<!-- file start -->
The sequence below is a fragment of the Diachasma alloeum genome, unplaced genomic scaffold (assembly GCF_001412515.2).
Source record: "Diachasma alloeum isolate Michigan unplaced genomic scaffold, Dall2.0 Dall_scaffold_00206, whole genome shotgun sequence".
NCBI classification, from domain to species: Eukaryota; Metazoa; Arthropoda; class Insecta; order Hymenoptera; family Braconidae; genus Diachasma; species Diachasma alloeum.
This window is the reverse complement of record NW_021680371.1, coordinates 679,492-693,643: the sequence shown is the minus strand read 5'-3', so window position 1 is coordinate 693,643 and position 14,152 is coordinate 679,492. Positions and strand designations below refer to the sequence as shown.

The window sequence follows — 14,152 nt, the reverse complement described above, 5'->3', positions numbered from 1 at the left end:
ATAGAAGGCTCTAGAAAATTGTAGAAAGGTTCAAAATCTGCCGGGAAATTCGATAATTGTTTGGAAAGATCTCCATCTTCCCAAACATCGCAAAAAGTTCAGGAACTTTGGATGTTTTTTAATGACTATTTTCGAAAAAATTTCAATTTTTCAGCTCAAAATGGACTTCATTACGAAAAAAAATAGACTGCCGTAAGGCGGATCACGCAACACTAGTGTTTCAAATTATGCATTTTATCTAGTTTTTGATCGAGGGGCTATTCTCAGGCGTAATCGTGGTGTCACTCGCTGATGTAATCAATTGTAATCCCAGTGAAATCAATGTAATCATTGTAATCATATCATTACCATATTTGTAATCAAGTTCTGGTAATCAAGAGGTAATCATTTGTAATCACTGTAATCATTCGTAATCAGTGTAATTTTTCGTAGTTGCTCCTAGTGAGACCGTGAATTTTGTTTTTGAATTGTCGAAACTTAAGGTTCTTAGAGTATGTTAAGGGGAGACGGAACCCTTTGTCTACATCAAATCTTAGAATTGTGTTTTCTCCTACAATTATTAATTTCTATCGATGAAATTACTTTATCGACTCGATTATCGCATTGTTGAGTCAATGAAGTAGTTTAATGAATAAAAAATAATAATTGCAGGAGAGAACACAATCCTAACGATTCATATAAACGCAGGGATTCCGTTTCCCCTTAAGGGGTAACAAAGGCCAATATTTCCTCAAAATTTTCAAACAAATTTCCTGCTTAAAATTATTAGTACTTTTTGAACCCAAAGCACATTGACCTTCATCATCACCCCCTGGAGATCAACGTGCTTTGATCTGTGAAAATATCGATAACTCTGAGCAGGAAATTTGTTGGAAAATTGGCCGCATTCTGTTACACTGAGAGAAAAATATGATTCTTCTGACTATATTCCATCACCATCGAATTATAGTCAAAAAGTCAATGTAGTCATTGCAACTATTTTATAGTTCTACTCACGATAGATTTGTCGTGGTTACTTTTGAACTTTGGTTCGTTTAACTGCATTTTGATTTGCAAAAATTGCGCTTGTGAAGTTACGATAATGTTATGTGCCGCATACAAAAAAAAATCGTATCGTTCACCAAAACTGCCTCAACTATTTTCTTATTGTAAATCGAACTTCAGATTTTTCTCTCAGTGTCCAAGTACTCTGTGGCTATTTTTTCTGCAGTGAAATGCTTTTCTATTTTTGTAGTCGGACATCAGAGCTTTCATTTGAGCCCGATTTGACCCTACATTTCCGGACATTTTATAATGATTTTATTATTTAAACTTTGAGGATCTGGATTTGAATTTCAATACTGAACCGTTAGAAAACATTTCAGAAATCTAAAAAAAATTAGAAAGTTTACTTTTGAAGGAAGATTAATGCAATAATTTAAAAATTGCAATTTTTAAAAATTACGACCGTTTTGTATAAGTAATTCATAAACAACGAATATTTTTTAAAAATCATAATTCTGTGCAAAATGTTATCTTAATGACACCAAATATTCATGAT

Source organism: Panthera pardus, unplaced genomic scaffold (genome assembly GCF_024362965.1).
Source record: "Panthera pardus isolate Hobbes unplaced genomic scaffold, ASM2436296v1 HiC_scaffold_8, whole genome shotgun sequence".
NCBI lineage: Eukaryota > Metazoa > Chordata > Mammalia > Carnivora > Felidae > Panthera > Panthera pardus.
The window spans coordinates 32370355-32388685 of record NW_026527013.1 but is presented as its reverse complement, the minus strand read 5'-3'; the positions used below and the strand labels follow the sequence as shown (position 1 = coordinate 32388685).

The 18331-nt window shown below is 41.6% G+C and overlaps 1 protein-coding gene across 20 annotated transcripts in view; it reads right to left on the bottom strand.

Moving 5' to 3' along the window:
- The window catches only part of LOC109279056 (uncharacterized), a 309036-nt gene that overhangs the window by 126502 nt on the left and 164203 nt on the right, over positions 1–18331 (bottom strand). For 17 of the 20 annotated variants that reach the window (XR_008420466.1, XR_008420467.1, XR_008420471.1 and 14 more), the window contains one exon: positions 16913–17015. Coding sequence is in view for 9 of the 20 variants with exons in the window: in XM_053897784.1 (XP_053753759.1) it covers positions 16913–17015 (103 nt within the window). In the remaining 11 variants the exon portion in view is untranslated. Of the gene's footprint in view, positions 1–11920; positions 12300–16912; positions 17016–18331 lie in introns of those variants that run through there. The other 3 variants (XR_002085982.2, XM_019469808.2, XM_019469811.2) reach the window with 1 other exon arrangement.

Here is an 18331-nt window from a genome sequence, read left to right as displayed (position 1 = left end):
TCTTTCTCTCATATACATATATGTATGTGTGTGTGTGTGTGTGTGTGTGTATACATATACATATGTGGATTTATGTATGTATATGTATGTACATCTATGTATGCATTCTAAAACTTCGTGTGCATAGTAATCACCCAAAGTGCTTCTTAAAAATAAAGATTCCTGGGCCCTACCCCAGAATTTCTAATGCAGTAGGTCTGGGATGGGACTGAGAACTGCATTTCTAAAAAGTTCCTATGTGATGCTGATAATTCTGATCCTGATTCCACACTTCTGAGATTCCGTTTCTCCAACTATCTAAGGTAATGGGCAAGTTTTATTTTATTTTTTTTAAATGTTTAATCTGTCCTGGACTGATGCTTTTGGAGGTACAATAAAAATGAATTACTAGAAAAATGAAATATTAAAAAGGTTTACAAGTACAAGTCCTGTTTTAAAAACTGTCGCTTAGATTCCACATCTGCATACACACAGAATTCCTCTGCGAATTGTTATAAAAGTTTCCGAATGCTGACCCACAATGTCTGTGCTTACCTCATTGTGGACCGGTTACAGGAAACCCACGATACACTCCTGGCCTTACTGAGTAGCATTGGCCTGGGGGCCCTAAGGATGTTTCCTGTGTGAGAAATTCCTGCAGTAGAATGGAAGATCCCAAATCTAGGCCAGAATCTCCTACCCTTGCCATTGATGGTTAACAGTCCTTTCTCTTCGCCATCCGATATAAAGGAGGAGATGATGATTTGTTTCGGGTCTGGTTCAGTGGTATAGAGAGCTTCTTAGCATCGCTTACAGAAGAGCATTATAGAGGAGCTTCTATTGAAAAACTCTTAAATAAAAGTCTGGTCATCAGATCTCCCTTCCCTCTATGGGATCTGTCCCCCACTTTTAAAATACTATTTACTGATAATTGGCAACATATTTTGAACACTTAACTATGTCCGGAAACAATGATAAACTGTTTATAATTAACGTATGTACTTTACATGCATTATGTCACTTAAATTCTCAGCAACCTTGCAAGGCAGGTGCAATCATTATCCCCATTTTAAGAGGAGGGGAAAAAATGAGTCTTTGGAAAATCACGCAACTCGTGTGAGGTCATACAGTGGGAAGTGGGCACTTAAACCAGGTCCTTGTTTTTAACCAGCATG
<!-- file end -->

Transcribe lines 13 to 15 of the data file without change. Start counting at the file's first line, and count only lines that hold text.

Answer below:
- The window catches only part of LOC109279056 (uncharacterized), a 309036-nt gene that overhangs the window by 126502 nt on the left and 164203 nt on the right, over positions 1–18331 (bottom strand). For 17 of the 20 annotated variants that reach the window (XR_008420466.1, XR_008420467.1, XR_008420471.1 and 14 more), the window contains one exon: positions 16913–17015. Coding sequence is in view for 9 of the 20 variants with exons in the window: in XM_053897784.1 (XP_053753759.1) it covers positions 16913–17015 (103 nt within the window). In the remaining 11 variants the exon portion in view is untranslated. Of the gene's footprint in view, positions 1–11920; positions 12300–16912; positions 17016–18331 lie in introns of those variants that run through there. The other 3 variants (XR_002085982.2, XM_019469808.2, XM_019469811.2) reach the window with 1 other exon arrangement.

Here is an 18331-nt window from a genome sequence, read left to right as displayed (position 1 = left end):
TCTTTCTCTCATATACATATATGTATGTGTGTGTGTGTGTGTGTGTGTGTATACATATACATATGTGGATTTATGTATGTATATGTATGTACATCTATGTATGCATTCTAAAACTTCGTGTGCATAGTAATCACCCAAAGTGCTTCTTAAAAATAAAGATTCCTGGGCCCTACCCCAGAATTTCTAATGCAGTAGGTCTGGGATGGGACTGAGAACTGCATTTCTAAAAAGTTCCTATGTGATGCTGATAATTCTGATCCTGATTCCACACTTCTGAGATTCCGTTTCTCCAACTATCTAAGGTAATGGGCAAGTTTTATTTTATTTTTTTTAAATGTTTAATCTGTCCTGGACTGATGCTTTTGGAGGTACAATAAAAATGAATTACTAGAAAAATGAAATATTAAAAAGGTTTACAAGTACAAGTCCTGTTTTAAAAACTGTCGCTTAGATTCCACATCTGCATACACACAGAATTCCTCTGCGAATTGTTATAAAAGTTTCCGAATGCTGACCCACAATGTCTGTGCTTACCTCATTGTGGACCGGTTACAGGAAACCCACGATACACTCCTGGCCTTACTGAGTAGCATTGGCCTGGGGGCCCTAAGGATGTTTCCTGTGTGAGAAATTCCTGCAGTAGAATGGAAGATCCCAAATCTAGGCCAGAATCTCCTACCCTTGCCATTGATGGTTAACAGTCCTTTCTCTTCGCCATCCGATATAAAGGAGGAGATGATGATTTGTTTCGGGTCTGGTTCAGTGGTATAGAGAGCTTCTTAGCATCGCTTACAGAAGAGCATTATAGAGGAGCTTCTATTGAAAAACTCTTAAATAAAAGTCTGGTCATCAGATCTCCCTTCCCTCTATGGGATCTGTCCCCCACTTTTAAAATACTATTTACTGATAATTGGCAACATATTTTGAACACTTAACTATGTCCGGAAACAATGATAAACTGTTTATAATTAACGTATGTACTTTACATGCATTATGTCACTTAAATTCTCAGCAACCTTGCAAGGCAGGTGCAATCATTATCCCCATTTTAAGAGGAGGGGAAAAAATGAGTCTTTGGAAAATCACGCAACTCGTGTGAGGTCATACAGTGGGAAGTGGGCACTTAAACCAGGTCCTTGTTTTTAACCAGCATG